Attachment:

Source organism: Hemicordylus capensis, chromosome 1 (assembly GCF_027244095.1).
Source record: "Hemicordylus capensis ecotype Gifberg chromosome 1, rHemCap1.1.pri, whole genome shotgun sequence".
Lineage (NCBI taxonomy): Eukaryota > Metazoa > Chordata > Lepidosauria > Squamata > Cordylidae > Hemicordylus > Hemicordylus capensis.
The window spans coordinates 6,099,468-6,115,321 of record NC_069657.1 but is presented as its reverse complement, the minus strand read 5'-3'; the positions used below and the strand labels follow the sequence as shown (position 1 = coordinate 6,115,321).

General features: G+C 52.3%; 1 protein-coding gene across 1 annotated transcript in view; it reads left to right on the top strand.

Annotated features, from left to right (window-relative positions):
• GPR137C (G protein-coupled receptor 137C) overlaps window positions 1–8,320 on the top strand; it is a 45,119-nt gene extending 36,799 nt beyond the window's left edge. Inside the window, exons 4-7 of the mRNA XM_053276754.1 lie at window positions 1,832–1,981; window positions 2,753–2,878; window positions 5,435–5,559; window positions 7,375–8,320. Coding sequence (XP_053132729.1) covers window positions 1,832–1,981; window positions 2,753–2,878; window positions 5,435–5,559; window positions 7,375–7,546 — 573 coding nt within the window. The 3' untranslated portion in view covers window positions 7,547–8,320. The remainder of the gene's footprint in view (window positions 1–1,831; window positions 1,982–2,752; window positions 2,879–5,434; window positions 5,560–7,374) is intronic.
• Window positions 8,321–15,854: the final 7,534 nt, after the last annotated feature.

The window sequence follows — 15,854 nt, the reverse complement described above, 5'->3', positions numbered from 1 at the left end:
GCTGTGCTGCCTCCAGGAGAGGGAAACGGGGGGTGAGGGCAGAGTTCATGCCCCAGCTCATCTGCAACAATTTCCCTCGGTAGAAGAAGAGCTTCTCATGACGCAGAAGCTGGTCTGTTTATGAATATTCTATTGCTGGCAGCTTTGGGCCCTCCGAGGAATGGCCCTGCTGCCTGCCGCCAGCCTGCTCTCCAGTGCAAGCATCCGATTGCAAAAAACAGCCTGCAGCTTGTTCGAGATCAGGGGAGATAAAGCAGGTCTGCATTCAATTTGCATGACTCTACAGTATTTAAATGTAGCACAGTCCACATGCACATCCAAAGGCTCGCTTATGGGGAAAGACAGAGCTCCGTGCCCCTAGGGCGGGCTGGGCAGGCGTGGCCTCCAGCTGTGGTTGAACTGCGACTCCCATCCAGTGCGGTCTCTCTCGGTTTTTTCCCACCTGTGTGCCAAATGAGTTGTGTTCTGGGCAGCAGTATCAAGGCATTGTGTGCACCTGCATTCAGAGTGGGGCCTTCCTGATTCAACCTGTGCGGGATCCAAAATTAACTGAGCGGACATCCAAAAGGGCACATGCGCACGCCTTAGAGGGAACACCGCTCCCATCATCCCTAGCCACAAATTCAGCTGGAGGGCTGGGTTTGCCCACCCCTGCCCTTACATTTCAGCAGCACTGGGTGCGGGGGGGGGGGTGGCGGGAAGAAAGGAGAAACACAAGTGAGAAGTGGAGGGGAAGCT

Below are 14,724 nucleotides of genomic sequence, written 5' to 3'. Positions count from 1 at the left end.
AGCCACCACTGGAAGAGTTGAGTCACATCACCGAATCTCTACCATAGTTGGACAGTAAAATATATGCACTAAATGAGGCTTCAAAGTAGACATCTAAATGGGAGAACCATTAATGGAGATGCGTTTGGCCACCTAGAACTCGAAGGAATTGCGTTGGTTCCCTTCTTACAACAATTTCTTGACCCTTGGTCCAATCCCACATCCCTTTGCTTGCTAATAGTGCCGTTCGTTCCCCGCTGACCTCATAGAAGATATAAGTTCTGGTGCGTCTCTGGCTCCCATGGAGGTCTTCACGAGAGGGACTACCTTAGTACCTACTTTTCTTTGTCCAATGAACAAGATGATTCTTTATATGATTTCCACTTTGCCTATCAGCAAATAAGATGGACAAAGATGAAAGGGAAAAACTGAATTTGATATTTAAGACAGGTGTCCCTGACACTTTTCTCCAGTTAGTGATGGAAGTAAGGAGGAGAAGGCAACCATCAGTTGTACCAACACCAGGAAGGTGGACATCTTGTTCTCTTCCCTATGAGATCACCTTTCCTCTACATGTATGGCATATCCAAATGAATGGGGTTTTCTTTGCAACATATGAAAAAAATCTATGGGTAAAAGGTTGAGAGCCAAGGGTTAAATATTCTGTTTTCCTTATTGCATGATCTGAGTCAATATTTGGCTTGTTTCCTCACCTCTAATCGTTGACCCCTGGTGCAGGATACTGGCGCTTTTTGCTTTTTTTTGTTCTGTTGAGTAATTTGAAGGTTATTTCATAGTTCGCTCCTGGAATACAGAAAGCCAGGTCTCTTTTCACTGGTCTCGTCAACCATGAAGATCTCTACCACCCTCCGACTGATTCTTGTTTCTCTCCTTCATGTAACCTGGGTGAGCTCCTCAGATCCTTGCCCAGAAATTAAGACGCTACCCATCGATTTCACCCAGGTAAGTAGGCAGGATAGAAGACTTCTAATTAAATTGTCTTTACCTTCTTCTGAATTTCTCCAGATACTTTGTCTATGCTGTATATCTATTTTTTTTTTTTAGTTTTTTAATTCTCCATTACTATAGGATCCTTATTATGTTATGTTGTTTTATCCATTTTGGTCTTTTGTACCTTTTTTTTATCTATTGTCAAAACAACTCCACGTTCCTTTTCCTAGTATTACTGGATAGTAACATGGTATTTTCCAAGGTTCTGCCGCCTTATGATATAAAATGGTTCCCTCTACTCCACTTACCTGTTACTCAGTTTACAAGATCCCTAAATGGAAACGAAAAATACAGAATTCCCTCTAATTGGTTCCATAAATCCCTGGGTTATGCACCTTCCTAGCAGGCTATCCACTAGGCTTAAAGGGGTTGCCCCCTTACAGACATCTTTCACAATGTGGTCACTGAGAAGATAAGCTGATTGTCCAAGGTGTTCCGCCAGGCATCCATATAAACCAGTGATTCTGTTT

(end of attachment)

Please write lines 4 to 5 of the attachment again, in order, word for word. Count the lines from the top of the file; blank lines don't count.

The window spans coordinates 6,099,468-6,115,321 of record NC_069657.1 but is presented as its reverse complement, the minus strand read 5'-3'; the positions used below and the strand labels follow the sequence as shown (position 1 = coordinate 6,115,321).

General features: G+C 52.3%; 1 protein-coding gene across 1 annotated transcript in view; it reads left to right on the top strand.